The Challenges and Opportunities of Exterior Air Sealing

Ask building professionals for the best method of air sealing and you’re likely to get a wide variety of answers. Most builders, designers, and consultants have selected materials and developed methods that work for them and meet their budgets. That being said, there are three fundamental steps based on building science than can lead to superior, cost effective, air sealing.

First, identify the building’s thermal boundary. For many situations and climates, a good location for the boundary is the exterior structural sheathing. This layer of plywood or OSB on a wood-framed wall already covers the entire exterior surface of the building. Second, use easily applied sealing materials that will adhere well to the surfaces to which they are applied and will not shrink, crack, or otherwise deteriorate over time. Third, test the effectiveness of the air sealing by using a blower door test to measure leakage and to check for leaks either with a smoke stick or by feeling for drafts. Many experienced builders prefer to run the blower door test while they are air sealing, a process known as blower door directed air sealing.

While new technologies, such as Aerobarrier, have been grabbing attention in the construction industry, it’s good to keep in mind the tried-and-true methods of exterior air sealing.

When following the exterior air sealing approach, it’s rather simple to create a continuous air barrier by sealing the joints where the sheathing panels meet. Over the years, several methods and materials have emerged that apply the three steps of sealing the exterior sheathing. Here are some of the strengths and weaknesses of each.

Construction Adhesive

exterior air sealingTraditionally, adhesive has been used primarily to prevent floor squeaks that might develop in the future. Applying dabs of adhesive to the top flange of floor joists keeps the structural subfloor from squeaking. Since construction adhesive is already on site during the framing stage, it can be used to seal joints of the subfloor and wall sheathing. On the floor, running a continuous bead of adhesive along all four edges of the subfloor accomplishes the seal. For walls, a continuous bead along the outer face of top and bottom plates and along each stud where a sheathing joint will occur gives a good seal. Before standing up the wall, another bead, or better two beads, can be placed under the bottom plate where the wall will stand.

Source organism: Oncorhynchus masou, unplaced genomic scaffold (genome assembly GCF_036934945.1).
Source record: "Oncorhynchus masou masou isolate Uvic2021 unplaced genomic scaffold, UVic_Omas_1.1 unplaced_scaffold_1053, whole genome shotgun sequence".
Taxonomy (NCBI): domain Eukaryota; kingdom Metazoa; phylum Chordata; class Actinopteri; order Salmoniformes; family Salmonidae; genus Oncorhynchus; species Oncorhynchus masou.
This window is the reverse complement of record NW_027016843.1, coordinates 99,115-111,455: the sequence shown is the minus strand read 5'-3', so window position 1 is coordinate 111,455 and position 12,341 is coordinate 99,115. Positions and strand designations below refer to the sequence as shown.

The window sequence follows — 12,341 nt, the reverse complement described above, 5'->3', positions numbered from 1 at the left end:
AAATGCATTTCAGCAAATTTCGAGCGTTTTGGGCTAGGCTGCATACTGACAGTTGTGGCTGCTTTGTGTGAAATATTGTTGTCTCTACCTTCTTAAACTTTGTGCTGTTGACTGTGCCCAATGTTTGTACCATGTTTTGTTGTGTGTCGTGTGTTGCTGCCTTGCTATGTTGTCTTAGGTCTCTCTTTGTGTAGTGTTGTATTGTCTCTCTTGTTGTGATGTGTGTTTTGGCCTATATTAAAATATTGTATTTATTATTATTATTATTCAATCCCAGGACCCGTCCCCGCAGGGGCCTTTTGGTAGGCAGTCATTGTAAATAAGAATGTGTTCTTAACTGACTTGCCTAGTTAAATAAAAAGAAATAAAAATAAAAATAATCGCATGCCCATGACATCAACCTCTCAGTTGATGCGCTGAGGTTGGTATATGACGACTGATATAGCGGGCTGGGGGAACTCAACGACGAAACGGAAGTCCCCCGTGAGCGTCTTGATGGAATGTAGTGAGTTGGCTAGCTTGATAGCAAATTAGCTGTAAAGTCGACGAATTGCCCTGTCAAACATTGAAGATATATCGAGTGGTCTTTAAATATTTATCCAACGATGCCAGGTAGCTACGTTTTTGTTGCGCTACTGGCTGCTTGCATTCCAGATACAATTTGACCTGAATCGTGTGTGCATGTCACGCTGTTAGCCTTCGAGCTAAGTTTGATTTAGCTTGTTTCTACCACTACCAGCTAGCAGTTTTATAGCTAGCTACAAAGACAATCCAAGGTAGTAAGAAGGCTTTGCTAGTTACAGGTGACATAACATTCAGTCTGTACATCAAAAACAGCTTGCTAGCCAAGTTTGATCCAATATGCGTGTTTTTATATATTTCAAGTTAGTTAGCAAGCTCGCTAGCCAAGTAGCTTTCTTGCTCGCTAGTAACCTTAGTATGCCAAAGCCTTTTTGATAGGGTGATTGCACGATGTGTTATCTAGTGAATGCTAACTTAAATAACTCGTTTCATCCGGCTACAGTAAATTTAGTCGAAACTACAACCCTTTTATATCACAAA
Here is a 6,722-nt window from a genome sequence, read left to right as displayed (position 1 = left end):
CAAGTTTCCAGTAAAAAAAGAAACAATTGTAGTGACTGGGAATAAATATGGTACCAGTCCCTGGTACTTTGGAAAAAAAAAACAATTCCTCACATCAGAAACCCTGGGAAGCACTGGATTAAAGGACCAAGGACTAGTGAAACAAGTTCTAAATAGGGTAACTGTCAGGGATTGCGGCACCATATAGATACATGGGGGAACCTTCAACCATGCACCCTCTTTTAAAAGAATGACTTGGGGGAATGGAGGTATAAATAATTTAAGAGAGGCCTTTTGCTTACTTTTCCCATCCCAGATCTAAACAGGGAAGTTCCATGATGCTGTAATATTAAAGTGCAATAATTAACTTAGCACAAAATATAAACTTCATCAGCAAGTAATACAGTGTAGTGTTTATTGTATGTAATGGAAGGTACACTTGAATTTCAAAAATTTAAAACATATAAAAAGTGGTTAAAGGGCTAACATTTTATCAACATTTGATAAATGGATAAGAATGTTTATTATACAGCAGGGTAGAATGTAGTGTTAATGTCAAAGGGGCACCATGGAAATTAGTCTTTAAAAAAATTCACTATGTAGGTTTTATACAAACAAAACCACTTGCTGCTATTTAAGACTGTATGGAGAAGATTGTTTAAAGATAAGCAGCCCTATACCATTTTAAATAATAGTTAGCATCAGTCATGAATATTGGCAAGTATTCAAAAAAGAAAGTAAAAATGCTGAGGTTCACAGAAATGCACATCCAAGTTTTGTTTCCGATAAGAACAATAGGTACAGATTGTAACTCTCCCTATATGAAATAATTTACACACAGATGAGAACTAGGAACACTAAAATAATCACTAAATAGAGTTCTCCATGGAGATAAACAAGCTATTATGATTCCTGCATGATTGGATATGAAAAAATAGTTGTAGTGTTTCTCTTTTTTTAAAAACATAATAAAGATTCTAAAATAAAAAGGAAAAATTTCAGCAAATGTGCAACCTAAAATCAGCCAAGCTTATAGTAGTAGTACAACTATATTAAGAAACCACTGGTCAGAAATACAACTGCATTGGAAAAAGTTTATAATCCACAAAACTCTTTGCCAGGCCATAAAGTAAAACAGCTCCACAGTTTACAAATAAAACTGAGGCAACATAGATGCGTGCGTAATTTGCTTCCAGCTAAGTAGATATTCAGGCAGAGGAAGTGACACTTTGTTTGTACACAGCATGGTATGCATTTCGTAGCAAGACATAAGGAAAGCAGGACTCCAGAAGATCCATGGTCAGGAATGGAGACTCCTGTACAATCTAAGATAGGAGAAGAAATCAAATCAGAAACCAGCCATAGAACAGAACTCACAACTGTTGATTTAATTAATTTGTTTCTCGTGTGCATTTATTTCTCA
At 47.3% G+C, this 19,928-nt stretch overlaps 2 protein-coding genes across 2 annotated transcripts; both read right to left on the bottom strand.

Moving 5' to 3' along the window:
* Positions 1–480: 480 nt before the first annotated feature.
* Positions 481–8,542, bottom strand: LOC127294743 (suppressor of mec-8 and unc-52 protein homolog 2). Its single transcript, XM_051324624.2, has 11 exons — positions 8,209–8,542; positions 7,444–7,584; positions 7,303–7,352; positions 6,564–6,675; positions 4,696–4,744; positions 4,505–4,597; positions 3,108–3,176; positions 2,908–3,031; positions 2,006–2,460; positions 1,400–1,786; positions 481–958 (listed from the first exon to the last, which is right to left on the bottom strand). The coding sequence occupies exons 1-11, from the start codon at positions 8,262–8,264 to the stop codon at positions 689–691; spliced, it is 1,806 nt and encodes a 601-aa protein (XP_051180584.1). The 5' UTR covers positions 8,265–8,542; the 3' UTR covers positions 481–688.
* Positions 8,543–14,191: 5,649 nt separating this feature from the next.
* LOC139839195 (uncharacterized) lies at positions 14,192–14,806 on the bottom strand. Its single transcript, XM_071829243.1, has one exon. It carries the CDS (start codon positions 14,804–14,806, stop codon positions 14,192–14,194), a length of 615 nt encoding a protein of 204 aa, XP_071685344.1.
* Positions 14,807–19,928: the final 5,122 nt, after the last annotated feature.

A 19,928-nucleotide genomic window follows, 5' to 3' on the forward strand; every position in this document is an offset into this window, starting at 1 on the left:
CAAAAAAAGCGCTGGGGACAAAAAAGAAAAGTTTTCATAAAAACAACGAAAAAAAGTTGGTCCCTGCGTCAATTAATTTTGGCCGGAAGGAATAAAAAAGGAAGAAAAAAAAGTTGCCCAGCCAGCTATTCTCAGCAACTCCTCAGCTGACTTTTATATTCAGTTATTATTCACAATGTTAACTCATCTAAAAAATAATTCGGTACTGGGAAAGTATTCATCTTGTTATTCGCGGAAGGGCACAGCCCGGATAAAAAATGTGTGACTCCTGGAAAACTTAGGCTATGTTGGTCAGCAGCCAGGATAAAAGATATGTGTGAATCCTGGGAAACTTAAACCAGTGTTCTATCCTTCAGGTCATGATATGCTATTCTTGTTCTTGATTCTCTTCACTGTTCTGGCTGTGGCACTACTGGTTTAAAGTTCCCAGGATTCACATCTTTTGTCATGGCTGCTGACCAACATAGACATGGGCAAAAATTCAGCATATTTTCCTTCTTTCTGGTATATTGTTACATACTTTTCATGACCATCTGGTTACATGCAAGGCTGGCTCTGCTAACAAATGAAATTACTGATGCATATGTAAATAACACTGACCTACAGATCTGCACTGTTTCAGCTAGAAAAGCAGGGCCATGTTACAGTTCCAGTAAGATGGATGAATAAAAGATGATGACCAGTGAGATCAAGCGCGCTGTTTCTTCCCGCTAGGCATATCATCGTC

Proponents of this system point out that it uses inexpensive materials already on hand at that stage of construction and that framers seem to accept it without too much objection. Blower door tests of homes using this method, conducted several years after construction, support its durability. The big advantage of this approach is low cost and convenience.

However, not everyone is a fan of using construction adhesive in this way. After all, it’s not intended to be a sealant and it becomes rigid when cured. Some have questioned whether it may deteriorate over a longer time span, though there is no data available to prove or disprove that theory. In any case, there are other options.

Taped Seams

There was a time that tape was considered a poor sealing material. The gray cloth tape that seems to stick to everything but it’s intended surface has been eclipsed by a new generation of highly effective air sealing tapes. One advantage of tape is that it can be applied after framing is complete, so it doesn’t slow that process down. Products such as SIGA Wigluv and 3M 8067 have aggressive adhesive that will stick to most surfaces, including wood, and are flexible enough to conform to three dimensional shapes, such as window openings and protruding pipes. Since the tape attaches to the outside of the sheathing, a siding contractor is the logical trade to install it.